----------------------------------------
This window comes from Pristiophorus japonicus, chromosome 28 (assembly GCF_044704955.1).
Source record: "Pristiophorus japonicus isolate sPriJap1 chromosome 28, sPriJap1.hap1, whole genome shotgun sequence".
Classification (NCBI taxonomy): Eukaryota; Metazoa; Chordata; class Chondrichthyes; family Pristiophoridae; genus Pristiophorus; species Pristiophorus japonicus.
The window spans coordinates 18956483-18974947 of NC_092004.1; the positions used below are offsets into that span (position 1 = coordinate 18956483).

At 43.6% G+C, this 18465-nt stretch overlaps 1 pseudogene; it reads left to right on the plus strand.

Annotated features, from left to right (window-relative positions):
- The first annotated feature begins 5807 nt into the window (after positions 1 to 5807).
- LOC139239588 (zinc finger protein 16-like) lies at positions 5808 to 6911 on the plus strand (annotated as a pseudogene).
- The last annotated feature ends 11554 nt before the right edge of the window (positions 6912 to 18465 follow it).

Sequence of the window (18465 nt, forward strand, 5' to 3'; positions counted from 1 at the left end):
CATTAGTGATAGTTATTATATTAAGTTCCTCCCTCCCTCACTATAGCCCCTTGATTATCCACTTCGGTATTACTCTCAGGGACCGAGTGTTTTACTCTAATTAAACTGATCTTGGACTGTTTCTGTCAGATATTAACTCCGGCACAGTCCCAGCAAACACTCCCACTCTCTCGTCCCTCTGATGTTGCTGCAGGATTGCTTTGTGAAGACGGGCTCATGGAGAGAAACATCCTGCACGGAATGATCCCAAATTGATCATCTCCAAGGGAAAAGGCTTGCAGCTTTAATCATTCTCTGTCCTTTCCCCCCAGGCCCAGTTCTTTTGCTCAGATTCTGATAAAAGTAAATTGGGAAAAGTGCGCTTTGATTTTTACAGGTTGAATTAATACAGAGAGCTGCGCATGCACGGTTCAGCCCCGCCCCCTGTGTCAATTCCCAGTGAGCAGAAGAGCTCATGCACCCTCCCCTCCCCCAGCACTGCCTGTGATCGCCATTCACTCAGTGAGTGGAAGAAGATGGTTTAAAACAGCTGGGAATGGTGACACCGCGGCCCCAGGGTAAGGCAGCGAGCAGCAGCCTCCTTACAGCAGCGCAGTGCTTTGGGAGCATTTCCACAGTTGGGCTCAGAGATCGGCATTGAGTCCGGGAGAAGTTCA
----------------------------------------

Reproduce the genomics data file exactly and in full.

This window comes from Pristiophorus japonicus, chromosome 28 (assembly GCF_044704955.1).
Source record: "Pristiophorus japonicus isolate sPriJap1 chromosome 28, sPriJap1.hap1, whole genome shotgun sequence".
Classification (NCBI taxonomy): Eukaryota; Metazoa; Chordata; class Chondrichthyes; family Pristiophoridae; genus Pristiophorus; species Pristiophorus japonicus.
The window spans coordinates 18956483-18974947 of NC_092004.1; the positions used below are offsets into that span (position 1 = coordinate 18956483).

At 43.6% G+C, this 18465-nt stretch overlaps 1 pseudogene; it reads left to right on the plus strand.

Annotated features, from left to right (window-relative positions):
- The first annotated feature begins 5807 nt into the window (after positions 1 to 5807).
- LOC139239588 (zinc finger protein 16-like) lies at positions 5808 to 6911 on the plus strand (annotated as a pseudogene).
- The last annotated feature ends 11554 nt before the right edge of the window (positions 6912 to 18465 follow it).

Sequence of the window (18465 nt, forward strand, 5' to 3'; positions counted from 1 at the left end):
CATTAGTGATAGTTATTATATTAAGTTCCTCCCTCCCTCACTATAGCCCCTTGATTATCCACTTCGGTATTACTCTCAGGGACCGAGTGTTTTACTCTAATTAAACTGATCTTGGACTGTTTCTGTCAGATATTAACTCCGGCACAGTCCCAGCAAACACTCCCACTCTCTCGTCCCTCTGATGTTGCTGCAGGATTGCTTTGTGAAGACGGGCTCATGGAGAGAAACATCCTGCACGGAATGATCCCAAATTGATCATCTCCAAGGGAAAAGGCTTGCAGCTTTAATCATTCTCTGTCCTTTCCCCCCAGGCCCAGTTCTTTTGCTCAGATTCTGATAAAAGTAAATTGGGAAAAGTGCGCTTTGATTTTTACAGGTTGAATTAATACAGAGAGCTGCGCATGCACGGTTCAGCCCCGCCCCCTGTGTCAATTCCCAGTGAGCAGAAGAGCTCATGCACCCTCCCCTCCCCCAGCACTGCCTGTGATCGCCATTCACTCAGTGAGTGGAAGAAGATGGTTTAAAACAGCTGGGAATGGTGACACCGCGGCCCCAGGGTAAGGCAGCGAGCAGCAGCCTCCTTACAGCAGCGCAGTGCTTTGGGAGCATTTCCACAGTTGGGCTCAGAGATCGGCATTGAGTCCGGGAGAAGTTCA